Dates: 7 - 11 September 2004
: The Centre in Vancouver for the Performing Arts

Reviewer: John Jane







Music and Lyrics by Jonathon Larson
Directed by Michael Greif

Ava is Maureen

I should start by saying that if you among those who are traditional theatre goers, Rent may just not be for you.

Rent is Jonathon Larson’s rock musical adaptation of Giacomo Puccini’s 1896 opera La Bohéme, set in the Latin Quarter of Paris. As with the original, Larson’s version deals with some disturbing issues without apology. This ode to AIDS, homelessness and homosexuality as experienced through sick, young people, gained extra focus when the author died suddenly just before its New York opening.

Rent explodes with the energy, exuberance and the raw talent that this young company brings to the stage. The New York model of casting unknown, eager hopefuls worked well here; cast members worked hard to draw the audience into the show’s complex themes. Unfortunately, Larson’s storyline is almost impossible to follow. The narrative relies on the song’s complicated lyrics, which at times were imperceptible due to poor mixing and heavy-handed musical direction.

Rent begins on Christmas eve in an industrial loft, occupied, pretty much rent-free by Mark (Andy Meeks) who takes on the incidental narration, and Roger, (Dan Rosenbaum) a self-pitying musician, attempting to write his own swan song.

Through a series of telephone calls and "bad connections", the story follows Mark and the stormy relationships of three couples, one heterosexual, one lesbian and one homosexual. (One half of which comprises of Angel, a trannie who doesn’t look out of place in a Santa Claus outfit - Rent is that kind of show)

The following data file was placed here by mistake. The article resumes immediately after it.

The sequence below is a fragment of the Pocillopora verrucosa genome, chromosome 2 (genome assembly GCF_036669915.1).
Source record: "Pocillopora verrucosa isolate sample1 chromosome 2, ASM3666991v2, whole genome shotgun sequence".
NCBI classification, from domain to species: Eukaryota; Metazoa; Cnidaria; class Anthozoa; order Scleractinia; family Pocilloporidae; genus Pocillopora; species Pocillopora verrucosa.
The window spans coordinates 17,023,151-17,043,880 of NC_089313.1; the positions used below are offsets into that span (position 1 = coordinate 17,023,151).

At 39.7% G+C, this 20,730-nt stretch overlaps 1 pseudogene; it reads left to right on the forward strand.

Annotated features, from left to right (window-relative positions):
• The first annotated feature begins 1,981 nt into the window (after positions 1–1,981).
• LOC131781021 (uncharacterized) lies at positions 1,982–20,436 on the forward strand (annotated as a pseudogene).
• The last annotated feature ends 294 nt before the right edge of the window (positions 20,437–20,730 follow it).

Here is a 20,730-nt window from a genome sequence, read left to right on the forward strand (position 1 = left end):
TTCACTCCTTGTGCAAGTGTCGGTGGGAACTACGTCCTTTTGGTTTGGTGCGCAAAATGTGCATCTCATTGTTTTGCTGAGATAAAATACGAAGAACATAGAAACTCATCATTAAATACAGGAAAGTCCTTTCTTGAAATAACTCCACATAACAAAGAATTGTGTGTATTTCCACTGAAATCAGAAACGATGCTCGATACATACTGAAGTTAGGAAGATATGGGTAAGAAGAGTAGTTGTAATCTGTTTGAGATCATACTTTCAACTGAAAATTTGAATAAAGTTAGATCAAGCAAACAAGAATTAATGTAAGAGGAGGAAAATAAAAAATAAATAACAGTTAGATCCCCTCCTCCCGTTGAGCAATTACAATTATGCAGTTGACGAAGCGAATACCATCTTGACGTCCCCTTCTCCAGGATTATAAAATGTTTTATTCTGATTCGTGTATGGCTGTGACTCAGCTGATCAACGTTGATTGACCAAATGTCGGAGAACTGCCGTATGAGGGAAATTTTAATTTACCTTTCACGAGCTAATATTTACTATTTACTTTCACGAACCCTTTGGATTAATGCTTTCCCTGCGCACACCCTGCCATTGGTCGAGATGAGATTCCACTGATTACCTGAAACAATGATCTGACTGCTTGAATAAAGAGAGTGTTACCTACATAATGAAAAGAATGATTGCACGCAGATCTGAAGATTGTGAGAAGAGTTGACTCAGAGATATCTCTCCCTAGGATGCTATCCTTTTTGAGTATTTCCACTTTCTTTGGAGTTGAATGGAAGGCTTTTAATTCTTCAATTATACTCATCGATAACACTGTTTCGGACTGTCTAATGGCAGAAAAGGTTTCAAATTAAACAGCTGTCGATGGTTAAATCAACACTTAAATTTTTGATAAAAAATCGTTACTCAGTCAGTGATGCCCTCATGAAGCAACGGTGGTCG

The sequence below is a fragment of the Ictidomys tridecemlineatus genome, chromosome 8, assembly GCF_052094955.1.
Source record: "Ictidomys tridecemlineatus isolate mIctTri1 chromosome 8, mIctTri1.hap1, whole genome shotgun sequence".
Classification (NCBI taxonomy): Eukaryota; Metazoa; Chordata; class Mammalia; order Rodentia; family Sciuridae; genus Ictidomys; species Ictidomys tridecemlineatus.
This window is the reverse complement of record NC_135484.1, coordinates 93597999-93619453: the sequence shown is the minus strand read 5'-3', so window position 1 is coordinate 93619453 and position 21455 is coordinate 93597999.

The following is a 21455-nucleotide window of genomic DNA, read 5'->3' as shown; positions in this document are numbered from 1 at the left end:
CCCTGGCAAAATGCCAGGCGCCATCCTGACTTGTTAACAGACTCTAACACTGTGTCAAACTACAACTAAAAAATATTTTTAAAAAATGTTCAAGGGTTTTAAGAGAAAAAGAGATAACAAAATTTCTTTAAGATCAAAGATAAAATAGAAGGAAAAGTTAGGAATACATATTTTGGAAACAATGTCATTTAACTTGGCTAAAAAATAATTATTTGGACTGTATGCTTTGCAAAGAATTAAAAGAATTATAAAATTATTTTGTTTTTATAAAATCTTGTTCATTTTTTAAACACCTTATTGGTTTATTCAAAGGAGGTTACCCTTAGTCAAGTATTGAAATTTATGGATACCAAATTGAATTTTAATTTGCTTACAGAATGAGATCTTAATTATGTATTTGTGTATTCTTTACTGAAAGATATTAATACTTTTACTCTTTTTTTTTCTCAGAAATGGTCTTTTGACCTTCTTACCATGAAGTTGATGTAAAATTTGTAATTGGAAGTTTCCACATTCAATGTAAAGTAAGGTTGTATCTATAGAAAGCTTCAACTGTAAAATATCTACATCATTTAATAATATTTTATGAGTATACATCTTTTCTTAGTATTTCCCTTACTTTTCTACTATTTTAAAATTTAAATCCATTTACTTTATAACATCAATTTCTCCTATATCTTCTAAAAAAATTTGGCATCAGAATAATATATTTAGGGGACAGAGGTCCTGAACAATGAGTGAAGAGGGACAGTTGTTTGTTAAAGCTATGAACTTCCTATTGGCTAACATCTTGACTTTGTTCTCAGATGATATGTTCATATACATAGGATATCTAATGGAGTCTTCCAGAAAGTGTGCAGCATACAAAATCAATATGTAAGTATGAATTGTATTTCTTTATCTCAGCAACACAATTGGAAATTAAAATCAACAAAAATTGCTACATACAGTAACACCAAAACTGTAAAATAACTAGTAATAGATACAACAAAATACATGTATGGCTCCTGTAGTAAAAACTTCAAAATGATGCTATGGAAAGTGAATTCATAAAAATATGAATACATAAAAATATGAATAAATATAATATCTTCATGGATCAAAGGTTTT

The on stage performance was largely an ensemble effort with no real stand-outs. Though, Tallia Brinson, as Mimi Marquez, an exotic dancer, may be worthy of special praise. She had arguably the most difficult role in Rent, delivering Larson’s cliched platitudes about “seizing the day”. Her smoldering performance of ‘Out Tonight’, a tough, raw-edged rock song, was combined with the raunchiest choreography likely seen on The Centre's stage.

Mimi performs ‘Out Tonight’

The shorter second act encompasses the whole year up to the following Christmas Eve. It opens with the entire company coming together in ‘Seasons of Love’, one of Rent’s best songs. The song is reprised in the show’s most poignant moment, mid-way through the second act, when Angel dies of AIDS.

When first seeing Paul Clay’s untidy set design with extension chords and cheap portable furniture strewn about the stage floor, it appeared to be ‘under construction’. However, it fitted perfectly with the gloomy plight of Rent’s characters.

Some of the songs were indeed memorable, some easy to forget. If you are looking for musical theatre with attitude - check out Rent! But you might just want to leave your grandmother behind.

© 2004, John Jane